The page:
Even though she grew up surrounded by crops, Denise DeRue is still learning more about plants every day.That’s true whether she’s trialing a new variety, diagnosing a mysterious disease or navigating an unexpected shift in weather or scheduling. This dynamic pace is what she loves most about her role as head grower of Centerton Nursery Inc. in Bridgeton, New Jersey.
“Some of my most exciting days are when I come across something in the greenhouse I haven’t seen before, and I need to diagnose what’s going on with the plant,” she says. “I love solving those puzzles and bringing all that information together. I like to think of myself as a bit of a plant detective.”
Growing up in Rochester, New York, DeRue helped plant, tend and harvest her family’s vegetable garden every year. Visiting her grandparents’ farms in New York and Florida increased her exposure to agriculture, honing her fascination with plants. DeRue followed her passion to Cornell University, where she studied plant science with a concentration in sustainable plant production.
After graduating with a Bachelor’s degree in 2017, DeRue joined BrightFarms as an apprentice grower, and within four months, got promoted to head grower overseeing the production of hydroponic leafy greens in a 1-acre greenhouse in Pennsylvania. Transitioning to her current role at Centerton in January 2021 was quite an adjustment, with a much wider range of varieties and growth cycles to manage.
“It was a little overwhelming at first, because we have so many different species of plants here,” says DeRue, who grows shrubs, perennials and vegetables in 3.2 million square feet of production space (with 2.65 million square feet undercover). “Hydroponics have a quick growth cycle of four to six weeks, and here we have crops that are on the ground for up to two years, so the disease and insect pressures are totally different. Each plant has its own issues, so every day I’m learning something new.”
Before DeRue joined Centerton, the nursery relied heavily on chemical applications to combat pests and disease. Now, she’s moving toward “a more sustainable approach” to integrated pest management (IPM) by applying biological controls and beneficial insects to tackle issues.
Leveraging her experience with biocontrols at the hydroponic greenhouse, DeRue started introducing beneficial insects in Centerton’s propagation house, where the moisture attracted uninvited greenhouse guests like fungus gnats and shore flies. “We ramped up the use of rove beetles, called Atheta, and brought them over to our vegetable line as well,” she says. “Then, to attack aphids, we brought in some Aphidoletes and Aphidius.”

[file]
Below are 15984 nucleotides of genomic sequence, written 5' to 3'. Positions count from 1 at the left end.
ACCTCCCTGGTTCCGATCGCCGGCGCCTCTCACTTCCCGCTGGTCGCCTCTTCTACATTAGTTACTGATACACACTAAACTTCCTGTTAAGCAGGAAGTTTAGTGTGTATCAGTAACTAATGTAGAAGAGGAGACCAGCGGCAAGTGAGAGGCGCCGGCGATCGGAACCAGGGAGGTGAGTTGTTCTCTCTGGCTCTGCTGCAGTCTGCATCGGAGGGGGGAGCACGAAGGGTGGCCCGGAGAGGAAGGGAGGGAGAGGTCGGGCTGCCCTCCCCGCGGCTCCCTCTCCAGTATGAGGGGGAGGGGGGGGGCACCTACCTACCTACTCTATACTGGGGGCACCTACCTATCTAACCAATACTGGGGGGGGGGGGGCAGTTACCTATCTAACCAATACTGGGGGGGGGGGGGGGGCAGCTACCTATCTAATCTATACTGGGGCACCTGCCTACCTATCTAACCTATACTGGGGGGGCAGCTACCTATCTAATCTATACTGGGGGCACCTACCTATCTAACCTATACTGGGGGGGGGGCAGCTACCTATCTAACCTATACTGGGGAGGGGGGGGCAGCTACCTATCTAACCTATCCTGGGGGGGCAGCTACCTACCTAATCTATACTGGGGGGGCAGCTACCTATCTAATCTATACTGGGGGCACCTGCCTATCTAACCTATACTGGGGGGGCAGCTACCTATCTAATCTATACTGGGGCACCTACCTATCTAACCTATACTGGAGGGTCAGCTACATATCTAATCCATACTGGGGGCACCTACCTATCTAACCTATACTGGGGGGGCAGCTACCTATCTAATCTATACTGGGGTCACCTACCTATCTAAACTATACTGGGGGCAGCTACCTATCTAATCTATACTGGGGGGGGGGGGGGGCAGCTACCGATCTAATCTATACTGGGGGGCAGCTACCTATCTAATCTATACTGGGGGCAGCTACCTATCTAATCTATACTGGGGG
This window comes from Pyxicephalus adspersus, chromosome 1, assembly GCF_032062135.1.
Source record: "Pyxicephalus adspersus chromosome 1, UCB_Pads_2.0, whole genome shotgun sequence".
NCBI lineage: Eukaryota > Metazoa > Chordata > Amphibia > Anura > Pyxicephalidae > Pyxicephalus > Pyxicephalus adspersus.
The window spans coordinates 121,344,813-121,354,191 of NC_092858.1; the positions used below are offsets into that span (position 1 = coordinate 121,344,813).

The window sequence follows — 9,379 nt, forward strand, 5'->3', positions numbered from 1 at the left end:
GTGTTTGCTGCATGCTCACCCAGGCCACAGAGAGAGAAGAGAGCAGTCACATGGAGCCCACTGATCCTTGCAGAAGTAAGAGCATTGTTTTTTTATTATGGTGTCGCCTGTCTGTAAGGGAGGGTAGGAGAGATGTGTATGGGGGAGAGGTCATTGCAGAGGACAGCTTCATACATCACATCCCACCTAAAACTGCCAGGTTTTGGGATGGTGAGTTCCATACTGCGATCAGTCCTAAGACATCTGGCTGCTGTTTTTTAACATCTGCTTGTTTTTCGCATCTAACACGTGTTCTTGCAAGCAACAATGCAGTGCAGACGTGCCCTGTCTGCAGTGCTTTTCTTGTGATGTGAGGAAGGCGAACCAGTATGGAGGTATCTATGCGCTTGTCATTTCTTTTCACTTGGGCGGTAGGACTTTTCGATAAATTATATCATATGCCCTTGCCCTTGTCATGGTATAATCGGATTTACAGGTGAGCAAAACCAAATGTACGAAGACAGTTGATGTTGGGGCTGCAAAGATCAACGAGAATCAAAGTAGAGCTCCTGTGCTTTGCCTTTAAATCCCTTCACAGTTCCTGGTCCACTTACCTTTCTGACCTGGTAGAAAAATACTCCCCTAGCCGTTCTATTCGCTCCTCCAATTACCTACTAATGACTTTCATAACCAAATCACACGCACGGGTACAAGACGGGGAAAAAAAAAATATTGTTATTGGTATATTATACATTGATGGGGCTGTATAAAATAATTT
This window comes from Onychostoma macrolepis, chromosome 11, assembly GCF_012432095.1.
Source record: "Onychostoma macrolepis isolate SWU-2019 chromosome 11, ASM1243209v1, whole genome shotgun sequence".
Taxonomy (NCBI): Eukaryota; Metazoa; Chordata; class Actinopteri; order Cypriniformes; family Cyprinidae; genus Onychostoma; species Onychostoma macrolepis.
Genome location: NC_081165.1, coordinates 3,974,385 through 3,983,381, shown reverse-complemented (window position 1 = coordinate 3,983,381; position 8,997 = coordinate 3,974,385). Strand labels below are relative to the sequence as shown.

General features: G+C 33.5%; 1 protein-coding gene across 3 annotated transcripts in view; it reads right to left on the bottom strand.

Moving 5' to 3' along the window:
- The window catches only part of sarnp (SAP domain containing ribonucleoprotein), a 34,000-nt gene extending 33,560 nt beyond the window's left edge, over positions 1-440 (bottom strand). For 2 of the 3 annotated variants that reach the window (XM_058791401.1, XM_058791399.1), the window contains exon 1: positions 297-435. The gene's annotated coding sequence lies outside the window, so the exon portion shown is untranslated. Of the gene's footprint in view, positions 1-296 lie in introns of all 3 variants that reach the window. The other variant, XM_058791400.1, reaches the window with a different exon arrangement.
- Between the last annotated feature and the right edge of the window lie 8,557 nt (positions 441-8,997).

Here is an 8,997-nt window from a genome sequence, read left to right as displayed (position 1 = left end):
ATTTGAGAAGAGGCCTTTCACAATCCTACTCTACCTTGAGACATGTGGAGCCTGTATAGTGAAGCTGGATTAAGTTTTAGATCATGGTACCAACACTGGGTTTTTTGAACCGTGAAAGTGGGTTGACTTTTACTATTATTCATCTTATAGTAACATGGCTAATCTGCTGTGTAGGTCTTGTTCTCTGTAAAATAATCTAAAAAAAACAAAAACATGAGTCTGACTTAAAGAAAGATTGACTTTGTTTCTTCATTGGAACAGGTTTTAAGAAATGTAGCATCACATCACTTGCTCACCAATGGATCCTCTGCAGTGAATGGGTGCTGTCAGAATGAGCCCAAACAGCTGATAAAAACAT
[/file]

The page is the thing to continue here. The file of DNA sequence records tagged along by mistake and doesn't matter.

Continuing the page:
Since the Aphidius wasps only target certain aphids, DeRue likes to add generalist predators like Chrysopa for a more widespread attack on common greenhouse pests. “If you have some thrips, some aphids and some mites, the Chrysopa will eat whatever they come across,” she says, “so having that flexibility is great.”
Using her army of insects, DeRue ramped up beneficials and other biological controls throughout the nursery — eliminating chemicals from vegetables and other product lines like Blew Blanket groundcovers, Stone Cottage lavender and Centerton’s pollinator-friendly lines: Bring Back the Butterflies and Caterpillar Candy.
“It’s important for the industry to continue moving in this direction and finding creative ways to produce healthy plants in sustainable ways,” DeRue says. “As consumers get more interested in where their food comes from, it’s going to extend beyond food to where their ornamental plants and other products are coming from and what inputs go into all the things they’re buying.”
Plus, she says, “It’s so gratifying to turn over a leaf and see lacewing eggs or aphids that have been mummified by the wasps. They’re really doing the work for us.”
Beyond beneficial bugs, biological controls and other components of her IPM strategy, DeRue and the rest of Centerton’s production team are constantly exploring other ways to improve production. “We’re always looking for new solutions to make the nursery more efficient,” she says.
For example, Centerton recently installed an automated seeding machine that added “some amazing efficiency to our vegetable line,” DeRue says. “It has reduced the amount of time we spend seeding so dramatically that we’ve been able to increase production on that side of the business.”
The automated seeder enabled Centerton to plant more vegetables than previous seasons, resulting in the addition of several new greenhouses to accommodate the nursery’s ongoing growth.
Meanwhile, DeRue and her colleagues are also searching for new varieties that can alleviate certain growing challenges. “We’re always introducing new-and-improved plants with better disease resistance to make a better product for the consumer,” she says.
As the operation expands, DeRue looks forward to exploring new plants and different growing methods to produce the best plant material for the retailers that Centerton supplies. Of course, that means investigating new, sustainable solutions to issues she discovers along the way, using her expanding arsenal of problem-solving “plant detective” skills.
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